Budweiser draping “America” on its bottles and cans for the second time ignores the fact that it made customers and craft brewers “furious” last year, says Business Insider.
The rebrand last year was only supposed to go through the 2016 election season but was brought back this summer.
BI reporter Kate Taylor said May 23, 2017 that last year’s campaign was “polarizing” because Budweiser parent AB InBev is based in Belgium.
The company noted it is donating up to $1 million in profits to military non-profit Folds of Honor.
Taylor last year wrote that “Budweiser has been struggling to attract millennial customers since the majority have never tried it, instead moving towards wine and craft beers. The campaign, like the similarly American-focused Bud Light Party Campaign, was supposed to grab young consumers’ attention with a flourish of patriotism,” said Taylor.
Bud Responds: “Made in America”
Jennifer Goldsmith, marketing communications manager, Anheuser-Busch, emailed the following statement to O’Dwyer’s:
“Budweiser has been unveiling new summer packaging since 2011 and our ‘America’ cans and bottles were no different. Born in St. Louis, Budweiser is proudly domestic. Every drop of Budweiser consumed in America has been brewed in one of our twelve U.S. breweries for over 141 years with the same high-quality standards. The ‘America’ cans and bottles, like all Budweiser packaging, are produced at our American glass, can and lid plants.”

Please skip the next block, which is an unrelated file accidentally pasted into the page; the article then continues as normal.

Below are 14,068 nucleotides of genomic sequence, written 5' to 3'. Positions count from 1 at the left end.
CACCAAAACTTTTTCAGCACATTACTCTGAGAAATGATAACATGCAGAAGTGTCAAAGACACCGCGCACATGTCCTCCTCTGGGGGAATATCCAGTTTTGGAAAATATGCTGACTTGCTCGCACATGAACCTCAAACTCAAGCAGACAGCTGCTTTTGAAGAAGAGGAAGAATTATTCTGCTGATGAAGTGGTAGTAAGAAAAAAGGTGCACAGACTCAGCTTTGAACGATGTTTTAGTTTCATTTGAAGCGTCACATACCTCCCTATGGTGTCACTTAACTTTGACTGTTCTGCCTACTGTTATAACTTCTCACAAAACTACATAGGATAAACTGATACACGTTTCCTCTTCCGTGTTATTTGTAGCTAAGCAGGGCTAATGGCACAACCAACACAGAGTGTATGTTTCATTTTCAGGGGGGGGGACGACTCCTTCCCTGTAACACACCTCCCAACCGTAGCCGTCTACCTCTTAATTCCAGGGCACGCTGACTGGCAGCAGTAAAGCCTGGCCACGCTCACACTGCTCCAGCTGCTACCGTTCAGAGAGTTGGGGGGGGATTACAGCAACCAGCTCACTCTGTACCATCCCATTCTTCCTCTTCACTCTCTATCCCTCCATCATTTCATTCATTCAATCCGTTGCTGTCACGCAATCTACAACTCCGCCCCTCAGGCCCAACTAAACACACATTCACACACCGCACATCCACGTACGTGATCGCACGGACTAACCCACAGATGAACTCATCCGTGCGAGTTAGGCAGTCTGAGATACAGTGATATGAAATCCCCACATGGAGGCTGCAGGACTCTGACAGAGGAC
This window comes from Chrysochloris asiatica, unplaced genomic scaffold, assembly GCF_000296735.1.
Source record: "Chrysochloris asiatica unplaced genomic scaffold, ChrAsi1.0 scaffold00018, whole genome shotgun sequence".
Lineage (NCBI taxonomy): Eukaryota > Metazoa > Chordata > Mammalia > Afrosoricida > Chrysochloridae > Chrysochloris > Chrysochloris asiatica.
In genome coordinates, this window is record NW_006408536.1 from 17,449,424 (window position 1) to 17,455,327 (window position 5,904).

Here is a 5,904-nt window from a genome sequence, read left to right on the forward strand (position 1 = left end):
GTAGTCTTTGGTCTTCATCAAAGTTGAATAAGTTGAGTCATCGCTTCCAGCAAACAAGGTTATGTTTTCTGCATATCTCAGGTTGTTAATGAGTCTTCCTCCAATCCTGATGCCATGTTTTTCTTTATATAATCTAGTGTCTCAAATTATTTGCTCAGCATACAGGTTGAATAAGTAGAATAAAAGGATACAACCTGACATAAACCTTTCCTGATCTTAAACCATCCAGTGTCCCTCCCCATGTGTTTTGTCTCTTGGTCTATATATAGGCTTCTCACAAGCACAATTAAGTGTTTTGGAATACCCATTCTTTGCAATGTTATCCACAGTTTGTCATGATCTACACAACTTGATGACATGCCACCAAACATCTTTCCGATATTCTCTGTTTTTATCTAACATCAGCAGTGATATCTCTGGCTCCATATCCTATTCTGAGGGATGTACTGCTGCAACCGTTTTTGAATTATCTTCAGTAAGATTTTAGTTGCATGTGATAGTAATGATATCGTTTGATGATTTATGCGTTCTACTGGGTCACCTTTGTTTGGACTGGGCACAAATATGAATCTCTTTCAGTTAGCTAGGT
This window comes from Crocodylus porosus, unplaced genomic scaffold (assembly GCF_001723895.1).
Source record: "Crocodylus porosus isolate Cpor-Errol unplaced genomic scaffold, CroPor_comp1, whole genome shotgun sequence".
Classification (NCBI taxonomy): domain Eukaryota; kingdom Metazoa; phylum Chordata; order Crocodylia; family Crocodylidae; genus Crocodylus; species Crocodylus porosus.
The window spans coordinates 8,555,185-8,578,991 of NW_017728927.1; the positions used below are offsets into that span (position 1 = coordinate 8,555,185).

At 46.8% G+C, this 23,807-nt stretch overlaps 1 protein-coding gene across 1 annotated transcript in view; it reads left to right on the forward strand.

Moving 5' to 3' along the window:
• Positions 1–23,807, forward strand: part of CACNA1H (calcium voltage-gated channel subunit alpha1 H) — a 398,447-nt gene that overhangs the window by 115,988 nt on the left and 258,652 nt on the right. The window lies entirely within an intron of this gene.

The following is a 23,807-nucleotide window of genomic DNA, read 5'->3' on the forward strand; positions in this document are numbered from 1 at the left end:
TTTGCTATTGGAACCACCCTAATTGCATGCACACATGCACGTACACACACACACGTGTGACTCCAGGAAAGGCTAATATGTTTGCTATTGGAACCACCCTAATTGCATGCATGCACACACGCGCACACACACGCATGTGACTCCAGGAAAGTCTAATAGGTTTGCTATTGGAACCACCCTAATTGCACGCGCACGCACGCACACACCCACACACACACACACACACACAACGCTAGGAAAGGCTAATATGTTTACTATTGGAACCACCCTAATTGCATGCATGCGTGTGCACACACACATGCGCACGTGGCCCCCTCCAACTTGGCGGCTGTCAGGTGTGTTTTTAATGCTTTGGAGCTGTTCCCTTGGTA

Gemma Hart, VP-communications, North America, Anheuser-Busch, said the views and biases of this reporter are “very clear” and it seems “very unlikely you would be open to hearing our perspective. Therefore, I don’t think it makes any sense for us to continue this email chain.”
We had emailed Hart that the name “America is not only draped on tables in bars and restaurants but Budweiser bottles and cans (about 2.4 million yearly) are thrown away in public and private trash cans, left in street gutters, dumps and other places” and that “only an insensitive, foreign-owned company” would allow that to be possible.
We said AB InBev doesn’t dare have a press conference or teleconference on the issue or even talk about it on the phone.
AB InBev Misses Estimates
Carlos Brito, CEO of AB InBev, was not paid a bonus this year for the first time since 2008 since earnings missed analysts’ estimates for the seventh straight quarter.
The company announced an increase to its cost-saving target that left some analysts disappointed.
Fourth-quarter results missed estimates at almost all levels as the brewer continues to struggle with a slump in its key market of Brazil, said analysts. AB InBev paid $103 billion for main rival SABMiller last year. It raised its target for savings from the acquisition by $350 million to $2.8 billion within three to four years, although some analysts had expected an increase of $600 million.